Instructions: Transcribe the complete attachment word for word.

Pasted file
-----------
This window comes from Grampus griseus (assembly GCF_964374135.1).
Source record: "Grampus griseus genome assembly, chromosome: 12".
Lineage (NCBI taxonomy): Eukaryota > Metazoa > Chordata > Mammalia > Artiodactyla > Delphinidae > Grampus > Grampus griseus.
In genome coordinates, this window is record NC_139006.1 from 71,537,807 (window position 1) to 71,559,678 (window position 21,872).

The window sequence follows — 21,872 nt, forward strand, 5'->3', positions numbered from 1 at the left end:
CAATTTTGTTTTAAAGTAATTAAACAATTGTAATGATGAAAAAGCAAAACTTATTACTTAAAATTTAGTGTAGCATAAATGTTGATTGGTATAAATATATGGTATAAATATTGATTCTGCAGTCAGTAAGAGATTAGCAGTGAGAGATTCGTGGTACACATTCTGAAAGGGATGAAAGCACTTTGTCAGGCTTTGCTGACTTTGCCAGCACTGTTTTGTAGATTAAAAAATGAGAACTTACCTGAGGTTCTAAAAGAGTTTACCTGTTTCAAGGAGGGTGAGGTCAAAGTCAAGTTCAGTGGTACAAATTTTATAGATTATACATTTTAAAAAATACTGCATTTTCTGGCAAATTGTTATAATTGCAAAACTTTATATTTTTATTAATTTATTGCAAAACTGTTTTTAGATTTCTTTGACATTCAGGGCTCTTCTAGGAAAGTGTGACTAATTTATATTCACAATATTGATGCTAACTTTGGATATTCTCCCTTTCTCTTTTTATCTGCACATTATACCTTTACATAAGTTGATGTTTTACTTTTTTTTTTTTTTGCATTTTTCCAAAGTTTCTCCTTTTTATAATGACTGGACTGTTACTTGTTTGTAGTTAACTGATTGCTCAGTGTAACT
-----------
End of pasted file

This window comes from Grampus griseus (assembly GCF_964374135.1).
Source record: "Grampus griseus genome assembly, chromosome: 12".
Lineage (NCBI taxonomy): Eukaryota > Metazoa > Chordata > Mammalia > Artiodactyla > Delphinidae > Grampus > Grampus griseus.
In genome coordinates, this window is record NC_139006.1 from 71,537,807 (window position 1) to 71,559,678 (window position 21,872).

The window sequence follows — 21,872 nt, forward strand, 5'->3', positions numbered from 1 at the left end:
CAATTTTGTTTTAAAGTAATTAAACAATTGTAATGATGAAAAAGCAAAACTTATTACTTAAAATTTAGTGTAGCATAAATGTTGATTGGTATAAATATATGGTATAAATATTGATTCTGCAGTCAGTAAGAGATTAGCAGTGAGAGATTCGTGGTACACATTCTGAAAGGGATGAAAGCACTTTGTCAGGCTTTGCTGACTTTGCCAGCACTGTTTTGTAGATTAAAAAATGAGAACTTACCTGAGGTTCTAAAAGAGTTTACCTGTTTCAAGGAGGGTGAGGTCAAAGTCAAGTTCAGTGGTACAAATTTTATAGATTATACATTTTAAAAAATACTGCATTTTCTGGCAAATTGTTATAATTGCAAAACTTTATATTTTTATTAATTTATTGCAAAACTGTTTTTAGATTTCTTTGACATTCAGGGCTCTTCTAGGAAAGTGTGACTAATTTATATTCACAATATTGATGCTAACTTTGGATATTCTCCCTTTCTCTTTTTATCTGCACATTATACCTTTACATAAGTTGATGTTTTACTTTTTTTTTTTTTTGCATTTTTCCAAAGTTTCTCCTTTTTATAATGACTGGACTGTTACTTGTTTGTAGTTAACTGATTGCTCAGTGTAACT